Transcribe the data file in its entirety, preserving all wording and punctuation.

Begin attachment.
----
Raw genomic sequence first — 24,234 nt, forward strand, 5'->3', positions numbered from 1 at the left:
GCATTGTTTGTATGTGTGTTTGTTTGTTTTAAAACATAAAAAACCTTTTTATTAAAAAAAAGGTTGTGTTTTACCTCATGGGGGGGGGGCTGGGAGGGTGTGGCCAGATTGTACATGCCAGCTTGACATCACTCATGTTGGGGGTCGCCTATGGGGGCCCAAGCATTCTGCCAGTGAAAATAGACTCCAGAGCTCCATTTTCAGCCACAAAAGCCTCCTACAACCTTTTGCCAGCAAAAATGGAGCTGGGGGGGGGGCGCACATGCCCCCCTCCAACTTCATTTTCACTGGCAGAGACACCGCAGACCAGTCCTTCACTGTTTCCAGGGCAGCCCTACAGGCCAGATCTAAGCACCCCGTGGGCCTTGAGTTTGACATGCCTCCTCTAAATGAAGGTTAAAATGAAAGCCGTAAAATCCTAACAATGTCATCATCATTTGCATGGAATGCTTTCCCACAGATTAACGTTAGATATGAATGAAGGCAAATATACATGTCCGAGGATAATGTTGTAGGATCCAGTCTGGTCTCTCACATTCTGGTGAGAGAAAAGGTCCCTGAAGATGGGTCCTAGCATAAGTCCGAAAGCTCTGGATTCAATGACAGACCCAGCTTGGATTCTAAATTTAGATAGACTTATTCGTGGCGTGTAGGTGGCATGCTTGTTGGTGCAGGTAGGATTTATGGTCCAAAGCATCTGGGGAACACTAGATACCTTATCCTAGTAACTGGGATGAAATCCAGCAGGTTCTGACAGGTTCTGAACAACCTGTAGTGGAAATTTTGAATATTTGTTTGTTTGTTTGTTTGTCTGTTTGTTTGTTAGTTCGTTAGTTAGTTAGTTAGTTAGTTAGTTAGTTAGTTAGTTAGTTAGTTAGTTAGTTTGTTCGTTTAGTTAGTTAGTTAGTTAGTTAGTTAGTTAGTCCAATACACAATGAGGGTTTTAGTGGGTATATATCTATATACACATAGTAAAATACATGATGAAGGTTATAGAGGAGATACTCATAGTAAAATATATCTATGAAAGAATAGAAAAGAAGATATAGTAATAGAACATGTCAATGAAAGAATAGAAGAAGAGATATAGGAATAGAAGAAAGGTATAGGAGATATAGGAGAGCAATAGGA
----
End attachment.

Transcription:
Raw genomic sequence first — 24,234 nt, forward strand, 5'->3', positions numbered from 1 at the left:
GCATTGTTTGTATGTGTGTTTGTTTGTTTTAAAACATAAAAAACCTTTTTATTAAAAAAAAGGTTGTGTTTTACCTCATGGGGGGGGGGCTGGGAGGGTGTGGCCAGATTGTACATGCCAGCTTGACATCACTCATGTTGGGGGTCGCCTATGGGGGCCCAAGCATTCTGCCAGTGAAAATAGACTCCAGAGCTCCATTTTCAGCCACAAAAGCCTCCTACAACCTTTTGCCAGCAAAAATGGAGCTGGGGGGGGGGCGCACATGCCCCCCTCCAACTTCATTTTCACTGGCAGAGACACCGCAGACCAGTCCTTCACTGTTTCCAGGGCAGCCCTACAGGCCAGATCTAAGCACCCCGTGGGCCTTGAGTTTGACATGCCTCCTCTAAATGAAGGTTAAAATGAAAGCCGTAAAATCCTAACAATGTCATCATCATTTGCATGGAATGCTTTCCCACAGATTAACGTTAGATATGAATGAAGGCAAATATACATGTCCGAGGATAATGTTGTAGGATCCAGTCTGGTCTCTCACATTCTGGTGAGAGAAAAGGTCCCTGAAGATGGGTCCTAGCATAAGTCCGAAAGCTCTGGATTCAATGACAGACCCAGCTTGGATTCTAAATTTAGATAGACTTATTCGTGGCGTGTAGGTGGCATGCTTGTTGGTGCAGGTAGGATTTATGGTCCAAAGCATCTGGGGAACACTAGATACCTTATCCTAGTAACTGGGATGAAATCCAGCAGGTTCTGACAGGTTCTGAACAACCTGTAGTGGAAATTTTGAATATTTGTTTGTTTGTTTGTTTGTCTGTTTGTTTGTTAGTTCGTTAGTTAGTTAGTTAGTTAGTTAGTTAGTTAGTTAGTTAGTTAGTTAGTTAGTTTGTTCGTTTAGTTAGTTAGTTAGTTAGTTAGTTAGTTAGTCCAATACACAATGAGGGTTTTAGTGGGTATATATCTATATACACATAGTAAAATACATGATGAAGGTTATAGAGGAGATACTCATAGTAAAATATATCTATGAAAGAATAGAAAAGAAGATATAGTAATAGAACATGTCAATGAAAGAATAGAAGAAGAGATATAGGAATAGAAGAAAGGTATAGGAGATATAGGAGAGCAATAGGA